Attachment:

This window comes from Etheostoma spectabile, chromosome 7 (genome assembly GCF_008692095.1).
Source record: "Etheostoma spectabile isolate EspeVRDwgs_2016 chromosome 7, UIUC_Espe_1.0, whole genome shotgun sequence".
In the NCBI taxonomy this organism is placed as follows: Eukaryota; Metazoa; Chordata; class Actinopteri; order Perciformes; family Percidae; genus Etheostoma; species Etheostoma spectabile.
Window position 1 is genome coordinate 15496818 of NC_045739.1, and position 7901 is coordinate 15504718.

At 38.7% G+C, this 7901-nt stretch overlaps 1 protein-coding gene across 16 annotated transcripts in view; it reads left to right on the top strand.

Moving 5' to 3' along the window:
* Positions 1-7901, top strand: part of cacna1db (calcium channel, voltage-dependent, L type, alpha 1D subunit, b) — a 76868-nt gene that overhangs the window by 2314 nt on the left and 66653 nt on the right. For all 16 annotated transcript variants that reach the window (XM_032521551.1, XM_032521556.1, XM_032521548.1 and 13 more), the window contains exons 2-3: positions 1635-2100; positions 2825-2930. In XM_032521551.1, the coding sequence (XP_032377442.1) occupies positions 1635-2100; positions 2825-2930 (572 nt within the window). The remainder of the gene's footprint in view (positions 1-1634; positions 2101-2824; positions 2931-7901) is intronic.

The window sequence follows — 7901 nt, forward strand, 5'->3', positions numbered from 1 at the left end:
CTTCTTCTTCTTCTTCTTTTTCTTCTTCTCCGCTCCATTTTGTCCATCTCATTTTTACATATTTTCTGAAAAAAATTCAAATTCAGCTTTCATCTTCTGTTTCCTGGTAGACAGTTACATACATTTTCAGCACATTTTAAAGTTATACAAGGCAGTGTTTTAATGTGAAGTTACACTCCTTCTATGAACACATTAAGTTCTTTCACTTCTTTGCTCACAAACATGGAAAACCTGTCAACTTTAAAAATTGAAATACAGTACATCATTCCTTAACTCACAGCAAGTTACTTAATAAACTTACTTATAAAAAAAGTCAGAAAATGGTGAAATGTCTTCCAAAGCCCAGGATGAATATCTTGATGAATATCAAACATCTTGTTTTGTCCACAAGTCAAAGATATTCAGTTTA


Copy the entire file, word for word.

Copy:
This window comes from Etheostoma spectabile, chromosome 7 (genome assembly GCF_008692095.1).
Source record: "Etheostoma spectabile isolate EspeVRDwgs_2016 chromosome 7, UIUC_Espe_1.0, whole genome shotgun sequence".
In the NCBI taxonomy this organism is placed as follows: Eukaryota; Metazoa; Chordata; class Actinopteri; order Perciformes; family Percidae; genus Etheostoma; species Etheostoma spectabile.
Window position 1 is genome coordinate 15496818 of NC_045739.1, and position 7901 is coordinate 15504718.

At 38.7% G+C, this 7901-nt stretch overlaps 1 protein-coding gene across 16 annotated transcripts in view; it reads left to right on the top strand.

Moving 5' to 3' along the window:
* Positions 1-7901, top strand: part of cacna1db (calcium channel, voltage-dependent, L type, alpha 1D subunit, b) — a 76868-nt gene that overhangs the window by 2314 nt on the left and 66653 nt on the right. For all 16 annotated transcript variants that reach the window (XM_032521551.1, XM_032521556.1, XM_032521548.1 and 13 more), the window contains exons 2-3: positions 1635-2100; positions 2825-2930. In XM_032521551.1, the coding sequence (XP_032377442.1) occupies positions 1635-2100; positions 2825-2930 (572 nt within the window). The remainder of the gene's footprint in view (positions 1-1634; positions 2101-2824; positions 2931-7901) is intronic.

The window sequence follows — 7901 nt, forward strand, 5'->3', positions numbered from 1 at the left end:
CTTCTTCTTCTTCTTCTTTTTCTTCTTCTCCGCTCCATTTTGTCCATCTCATTTTTACATATTTTCTGAAAAAAATTCAAATTCAGCTTTCATCTTCTGTTTCCTGGTAGACAGTTACATACATTTTCAGCACATTTTAAAGTTATACAAGGCAGTGTTTTAATGTGAAGTTACACTCCTTCTATGAACACATTAAGTTCTTTCACTTCTTTGCTCACAAACATGGAAAACCTGTCAACTTTAAAAATTGAAATACAGTACATCATTCCTTAACTCACAGCAAGTTACTTAATAAACTTACTTATAAAAAAAGTCAGAAAATGGTGAAATGTCTTCCAAAGCCCAGGATGAATATCTTGATGAATATCAAACATCTTGTTTTGTCCACAAGTCAAAGATATTCAGTTTA